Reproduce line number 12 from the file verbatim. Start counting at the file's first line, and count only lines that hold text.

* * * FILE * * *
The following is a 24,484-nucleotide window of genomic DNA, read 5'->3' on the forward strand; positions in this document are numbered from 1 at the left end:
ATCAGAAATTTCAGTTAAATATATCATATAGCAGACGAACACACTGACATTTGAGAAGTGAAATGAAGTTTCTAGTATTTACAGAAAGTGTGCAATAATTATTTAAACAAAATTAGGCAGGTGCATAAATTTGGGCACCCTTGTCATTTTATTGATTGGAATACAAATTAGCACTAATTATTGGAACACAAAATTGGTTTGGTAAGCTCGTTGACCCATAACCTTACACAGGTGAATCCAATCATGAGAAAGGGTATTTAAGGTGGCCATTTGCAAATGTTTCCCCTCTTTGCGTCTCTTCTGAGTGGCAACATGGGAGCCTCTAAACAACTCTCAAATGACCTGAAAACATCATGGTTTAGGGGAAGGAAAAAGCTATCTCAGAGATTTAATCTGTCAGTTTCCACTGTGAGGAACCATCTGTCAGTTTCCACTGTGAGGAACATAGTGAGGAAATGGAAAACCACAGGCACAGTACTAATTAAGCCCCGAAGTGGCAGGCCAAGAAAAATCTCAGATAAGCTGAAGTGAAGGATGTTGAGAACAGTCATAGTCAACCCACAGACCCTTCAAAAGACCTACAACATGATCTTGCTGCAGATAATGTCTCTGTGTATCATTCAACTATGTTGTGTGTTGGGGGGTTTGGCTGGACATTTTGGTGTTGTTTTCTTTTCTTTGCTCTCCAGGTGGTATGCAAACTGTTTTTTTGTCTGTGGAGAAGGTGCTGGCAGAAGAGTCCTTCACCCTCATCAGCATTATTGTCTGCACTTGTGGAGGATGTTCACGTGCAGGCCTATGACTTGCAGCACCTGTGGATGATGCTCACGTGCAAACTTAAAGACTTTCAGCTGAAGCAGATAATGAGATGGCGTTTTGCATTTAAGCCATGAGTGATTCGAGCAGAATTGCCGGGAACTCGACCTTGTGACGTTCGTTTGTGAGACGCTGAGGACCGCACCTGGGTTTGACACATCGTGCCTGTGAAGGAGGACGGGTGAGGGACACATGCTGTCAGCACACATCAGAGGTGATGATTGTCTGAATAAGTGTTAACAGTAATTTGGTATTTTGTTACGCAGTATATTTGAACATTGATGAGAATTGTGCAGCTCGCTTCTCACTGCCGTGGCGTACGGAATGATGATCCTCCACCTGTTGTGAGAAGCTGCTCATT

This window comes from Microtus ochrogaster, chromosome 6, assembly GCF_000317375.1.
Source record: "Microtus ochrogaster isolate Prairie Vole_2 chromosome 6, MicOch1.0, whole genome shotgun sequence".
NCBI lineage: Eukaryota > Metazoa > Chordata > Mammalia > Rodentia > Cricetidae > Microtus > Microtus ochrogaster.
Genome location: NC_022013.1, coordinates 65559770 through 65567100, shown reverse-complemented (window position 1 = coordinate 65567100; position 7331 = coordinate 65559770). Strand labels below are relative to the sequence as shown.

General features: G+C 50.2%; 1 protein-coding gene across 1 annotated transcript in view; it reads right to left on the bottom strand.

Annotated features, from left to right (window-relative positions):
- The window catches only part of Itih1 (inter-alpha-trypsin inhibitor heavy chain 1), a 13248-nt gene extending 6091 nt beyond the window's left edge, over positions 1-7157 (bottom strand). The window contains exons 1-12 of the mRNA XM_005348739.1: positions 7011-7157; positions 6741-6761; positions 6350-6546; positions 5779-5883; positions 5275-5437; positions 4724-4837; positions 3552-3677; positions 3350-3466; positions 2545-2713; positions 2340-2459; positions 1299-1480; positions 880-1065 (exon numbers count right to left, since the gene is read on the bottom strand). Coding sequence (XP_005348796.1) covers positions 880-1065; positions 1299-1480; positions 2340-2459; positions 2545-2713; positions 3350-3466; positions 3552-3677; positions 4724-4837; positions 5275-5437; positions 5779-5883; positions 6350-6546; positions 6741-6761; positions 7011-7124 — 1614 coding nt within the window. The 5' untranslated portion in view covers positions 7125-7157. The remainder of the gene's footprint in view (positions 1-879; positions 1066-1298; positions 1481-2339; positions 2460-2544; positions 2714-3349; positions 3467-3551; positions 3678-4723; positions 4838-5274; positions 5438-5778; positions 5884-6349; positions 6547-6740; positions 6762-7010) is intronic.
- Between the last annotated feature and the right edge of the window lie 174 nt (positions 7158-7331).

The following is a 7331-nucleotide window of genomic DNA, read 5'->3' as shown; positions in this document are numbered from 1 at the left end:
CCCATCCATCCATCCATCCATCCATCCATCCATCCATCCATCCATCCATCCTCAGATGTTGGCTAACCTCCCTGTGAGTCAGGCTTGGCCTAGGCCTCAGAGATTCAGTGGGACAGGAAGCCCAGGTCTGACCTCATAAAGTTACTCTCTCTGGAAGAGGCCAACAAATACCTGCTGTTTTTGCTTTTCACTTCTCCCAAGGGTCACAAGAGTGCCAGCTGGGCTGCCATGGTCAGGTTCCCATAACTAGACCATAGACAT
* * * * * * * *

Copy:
CCCATCCATCCATCCATCCATCCATCCATCCATCCATCCATCCATCCATCCTCAGATGTTGGCTAACCTCCCTGTGAGTCAGGCTTGGCCTAGGCCTCAGAGATTCAGTGGGACAGGAAGCCCAGGTCTGACCTCATAAAGTTACTCTCTCTGGAAGAGGCCAACAAATACCTGCTGTTTTTGCTTTTCACTTCTCCCAAGGGTCACAAGAGTGCCAGCTGGGCTGCCATGGTCAGGTTCCCATAACTAGACCATAGACAT